Sunday, August 30, 2009

A hardworking TVC

I first saw this ad a few weeks ago and flagged it to blog about... unfortunately time got away from me and its not so new anymore.  Nevertheless, my thoughts about it are still relevant.

As a Communications Strategist I am often briefed on developing campaigns that will cut-through the clutter.  I am always slightly amused when tasked with this objective, as almost every brief I have ever addressed has asked for cut-through.  How can I keep recommending tactics to cut-through when everybody's doing it?  This issue of cut-through is what struck me about the Daylesford "Live a double life" campaign.  It completes its task very well.

What I like about the ad is that the sheer nature of it makes you stop and pay attention.  I actually thought I had missed the start of a movie when I saw it come on.  

It is well shot; and may be easily mistaken for a movie. This is a nice relief for the viewer overwhelmed by the plethora of TVC's that pound them over the head with a message about 50% off and an extra fries with the purchase of every bbq chicken wing.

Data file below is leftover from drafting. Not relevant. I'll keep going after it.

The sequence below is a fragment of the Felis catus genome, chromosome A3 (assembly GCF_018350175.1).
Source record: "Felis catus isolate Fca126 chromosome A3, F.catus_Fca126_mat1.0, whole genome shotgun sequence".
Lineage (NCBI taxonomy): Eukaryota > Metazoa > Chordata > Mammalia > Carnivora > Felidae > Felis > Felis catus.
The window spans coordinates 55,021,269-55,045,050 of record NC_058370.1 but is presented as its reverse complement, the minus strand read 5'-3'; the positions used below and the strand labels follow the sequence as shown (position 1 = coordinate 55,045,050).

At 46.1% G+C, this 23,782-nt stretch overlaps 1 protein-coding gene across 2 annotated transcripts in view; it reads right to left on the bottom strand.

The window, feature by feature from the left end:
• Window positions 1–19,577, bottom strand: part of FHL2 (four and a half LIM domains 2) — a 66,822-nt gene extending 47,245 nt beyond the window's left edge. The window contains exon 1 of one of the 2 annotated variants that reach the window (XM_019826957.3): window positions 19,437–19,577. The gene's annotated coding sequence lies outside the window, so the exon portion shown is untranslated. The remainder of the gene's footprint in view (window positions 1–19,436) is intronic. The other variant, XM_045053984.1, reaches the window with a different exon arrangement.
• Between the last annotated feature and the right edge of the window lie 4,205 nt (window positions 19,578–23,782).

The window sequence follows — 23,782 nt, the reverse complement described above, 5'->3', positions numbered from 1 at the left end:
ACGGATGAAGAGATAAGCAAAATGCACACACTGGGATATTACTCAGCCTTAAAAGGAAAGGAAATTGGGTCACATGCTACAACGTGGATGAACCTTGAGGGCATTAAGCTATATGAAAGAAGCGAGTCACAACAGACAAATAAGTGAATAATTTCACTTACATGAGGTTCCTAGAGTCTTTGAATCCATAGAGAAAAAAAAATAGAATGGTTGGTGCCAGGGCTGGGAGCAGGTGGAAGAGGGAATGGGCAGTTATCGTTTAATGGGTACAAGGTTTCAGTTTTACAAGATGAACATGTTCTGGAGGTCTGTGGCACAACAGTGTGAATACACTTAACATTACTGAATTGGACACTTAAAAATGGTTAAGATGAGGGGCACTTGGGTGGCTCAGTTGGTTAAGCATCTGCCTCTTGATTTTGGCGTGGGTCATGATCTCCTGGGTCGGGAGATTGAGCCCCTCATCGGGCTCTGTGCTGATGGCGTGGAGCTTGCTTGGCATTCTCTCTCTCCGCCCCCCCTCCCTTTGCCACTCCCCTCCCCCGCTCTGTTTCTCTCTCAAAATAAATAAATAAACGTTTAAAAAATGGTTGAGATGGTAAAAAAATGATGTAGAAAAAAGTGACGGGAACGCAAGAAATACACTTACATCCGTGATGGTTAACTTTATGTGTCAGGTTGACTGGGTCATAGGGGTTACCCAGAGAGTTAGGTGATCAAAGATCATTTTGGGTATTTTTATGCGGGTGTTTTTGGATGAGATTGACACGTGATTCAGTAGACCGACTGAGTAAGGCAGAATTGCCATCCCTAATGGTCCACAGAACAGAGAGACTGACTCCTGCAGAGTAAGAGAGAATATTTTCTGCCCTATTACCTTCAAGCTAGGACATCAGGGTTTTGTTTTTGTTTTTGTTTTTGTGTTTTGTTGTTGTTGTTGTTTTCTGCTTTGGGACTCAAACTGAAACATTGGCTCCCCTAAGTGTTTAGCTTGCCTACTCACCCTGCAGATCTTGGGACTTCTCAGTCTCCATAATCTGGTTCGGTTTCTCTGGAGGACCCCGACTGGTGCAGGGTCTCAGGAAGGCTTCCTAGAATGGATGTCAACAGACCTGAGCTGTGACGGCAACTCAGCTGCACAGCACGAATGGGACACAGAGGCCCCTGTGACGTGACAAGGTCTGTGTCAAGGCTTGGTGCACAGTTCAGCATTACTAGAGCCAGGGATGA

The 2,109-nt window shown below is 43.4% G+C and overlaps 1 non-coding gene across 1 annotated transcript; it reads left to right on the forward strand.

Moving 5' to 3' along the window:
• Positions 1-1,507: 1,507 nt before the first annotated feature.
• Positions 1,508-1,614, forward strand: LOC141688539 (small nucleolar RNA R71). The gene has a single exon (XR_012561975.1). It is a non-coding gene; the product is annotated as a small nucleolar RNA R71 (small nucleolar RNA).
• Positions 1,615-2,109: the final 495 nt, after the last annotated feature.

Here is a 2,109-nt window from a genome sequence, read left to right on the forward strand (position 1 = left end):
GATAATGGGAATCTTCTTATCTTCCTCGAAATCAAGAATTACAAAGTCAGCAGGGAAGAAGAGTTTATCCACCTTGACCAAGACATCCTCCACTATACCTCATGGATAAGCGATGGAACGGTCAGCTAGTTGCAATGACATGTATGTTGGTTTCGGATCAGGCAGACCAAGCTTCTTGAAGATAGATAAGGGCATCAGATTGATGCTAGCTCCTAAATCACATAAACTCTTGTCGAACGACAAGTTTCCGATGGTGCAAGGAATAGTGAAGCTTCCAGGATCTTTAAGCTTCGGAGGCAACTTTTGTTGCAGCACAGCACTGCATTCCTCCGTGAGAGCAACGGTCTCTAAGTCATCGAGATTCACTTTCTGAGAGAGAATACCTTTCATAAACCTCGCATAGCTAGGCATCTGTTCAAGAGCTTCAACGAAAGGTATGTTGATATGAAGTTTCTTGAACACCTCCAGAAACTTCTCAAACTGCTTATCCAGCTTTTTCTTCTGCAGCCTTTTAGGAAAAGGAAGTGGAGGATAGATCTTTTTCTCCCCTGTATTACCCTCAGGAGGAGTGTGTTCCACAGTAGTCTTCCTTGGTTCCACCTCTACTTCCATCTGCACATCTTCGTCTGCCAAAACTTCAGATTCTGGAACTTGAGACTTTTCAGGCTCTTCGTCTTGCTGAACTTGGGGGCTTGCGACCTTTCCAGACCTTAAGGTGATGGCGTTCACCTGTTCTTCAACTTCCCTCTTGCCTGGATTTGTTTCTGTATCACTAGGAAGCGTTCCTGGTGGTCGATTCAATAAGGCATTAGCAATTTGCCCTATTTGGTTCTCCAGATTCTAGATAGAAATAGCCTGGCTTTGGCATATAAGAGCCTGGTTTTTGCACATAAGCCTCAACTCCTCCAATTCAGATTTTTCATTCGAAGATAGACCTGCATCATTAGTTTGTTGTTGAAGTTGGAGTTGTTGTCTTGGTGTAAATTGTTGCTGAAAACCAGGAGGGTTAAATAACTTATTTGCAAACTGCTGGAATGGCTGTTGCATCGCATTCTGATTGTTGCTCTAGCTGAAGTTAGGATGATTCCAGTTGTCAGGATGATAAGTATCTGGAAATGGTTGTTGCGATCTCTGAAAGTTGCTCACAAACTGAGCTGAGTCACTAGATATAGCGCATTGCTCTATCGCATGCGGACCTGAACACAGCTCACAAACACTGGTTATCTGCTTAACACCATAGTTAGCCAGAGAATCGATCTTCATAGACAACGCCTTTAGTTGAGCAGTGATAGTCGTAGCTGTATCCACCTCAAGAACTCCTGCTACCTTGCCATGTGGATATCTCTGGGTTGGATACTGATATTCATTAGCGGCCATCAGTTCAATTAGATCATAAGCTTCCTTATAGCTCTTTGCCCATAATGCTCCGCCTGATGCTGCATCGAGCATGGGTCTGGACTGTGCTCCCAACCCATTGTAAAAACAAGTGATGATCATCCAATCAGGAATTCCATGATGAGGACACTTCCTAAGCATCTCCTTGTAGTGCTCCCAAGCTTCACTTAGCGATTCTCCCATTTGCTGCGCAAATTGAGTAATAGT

It is well cast; with the use of a celebrity that people know, but don't know too well.  Isabelle Lucas purveys a sense of intrigue that could not be achieved by using an overexposed sportsperson who may hold similar brand values as the product but leave little to the imagination when it comes to their personality.

It has an original soundtrack; that is haunting to the point of recognition.  Its originality creates an immediate link with the visual content and thus allows for non-visual extensions of the ad.

It is provocative; which means the advertiser is reaping a whole heap of free promotion through organic word-of mouth activity.  When people like the ad r not, it is doing a good job of putting little-known Daylesford on the map. 

"Lead a double life" is a great example of how TV can still be used to grab the attention of a mass audience.


Chris said...

hiya, nice post, what did you mean by "non visual extensions of the ad"

Lauren C said...

Thanks Chris.
By non-visual I mean that the richness of the ad lends itself to extension outside of its orgianl form.
For example, the music is quite distinctive so on radio, would cut through the consistent 'yelling' of other ads.
In a experiential sense, the visual of Isabelle stuffing her face with berries is indulgent enough to create a connection between sampling of berry compote and the TVC.
I know Tourism Vic also emplyed digital for this ad (and I would assume cinema otherwsie they're missing a trick) but I think the richness of its content justifies literally being brought to life via other channels.